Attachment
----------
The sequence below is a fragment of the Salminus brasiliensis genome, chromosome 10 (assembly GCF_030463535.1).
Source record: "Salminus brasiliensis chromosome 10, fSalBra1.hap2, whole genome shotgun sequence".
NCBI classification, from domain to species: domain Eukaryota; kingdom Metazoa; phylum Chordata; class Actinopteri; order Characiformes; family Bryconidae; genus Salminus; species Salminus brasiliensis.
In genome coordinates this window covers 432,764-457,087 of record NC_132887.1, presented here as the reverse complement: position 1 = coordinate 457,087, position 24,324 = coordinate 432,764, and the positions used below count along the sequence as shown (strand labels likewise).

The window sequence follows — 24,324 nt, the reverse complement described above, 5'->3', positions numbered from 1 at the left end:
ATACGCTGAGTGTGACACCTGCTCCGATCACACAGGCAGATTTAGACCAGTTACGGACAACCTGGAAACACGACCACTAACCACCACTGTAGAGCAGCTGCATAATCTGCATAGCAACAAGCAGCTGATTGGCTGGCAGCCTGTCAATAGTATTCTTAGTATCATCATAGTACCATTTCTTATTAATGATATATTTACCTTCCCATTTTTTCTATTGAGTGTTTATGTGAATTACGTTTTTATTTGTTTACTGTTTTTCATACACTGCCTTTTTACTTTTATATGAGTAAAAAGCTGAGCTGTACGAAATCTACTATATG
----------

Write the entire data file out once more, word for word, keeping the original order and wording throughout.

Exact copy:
The sequence below is a fragment of the Salminus brasiliensis genome, chromosome 10 (assembly GCF_030463535.1).
Source record: "Salminus brasiliensis chromosome 10, fSalBra1.hap2, whole genome shotgun sequence".
NCBI classification, from domain to species: domain Eukaryota; kingdom Metazoa; phylum Chordata; class Actinopteri; order Characiformes; family Bryconidae; genus Salminus; species Salminus brasiliensis.
In genome coordinates this window covers 432,764-457,087 of record NC_132887.1, presented here as the reverse complement: position 1 = coordinate 457,087, position 24,324 = coordinate 432,764, and the positions used below count along the sequence as shown (strand labels likewise).

The window sequence follows — 24,324 nt, the reverse complement described above, 5'->3', positions numbered from 1 at the left end:
ATACGCTGAGTGTGACACCTGCTCCGATCACACAGGCAGATTTAGACCAGTTACGGACAACCTGGAAACACGACCACTAACCACCACTGTAGAGCAGCTGCATAATCTGCATAGCAACAAGCAGCTGATTGGCTGGCAGCCTGTCAATAGTATTCTTAGTATCATCATAGTACCATTTCTTATTAATGATATATTTACCTTCCCATTTTTTCTATTGAGTGTTTATGTGAATTACGTTTTTATTTGTTTACTGTTTTTCATACACTGCCTTTTTACTTTTATATGAGTAAAAAGCTGAGCTGTACGAAATCTACTATATG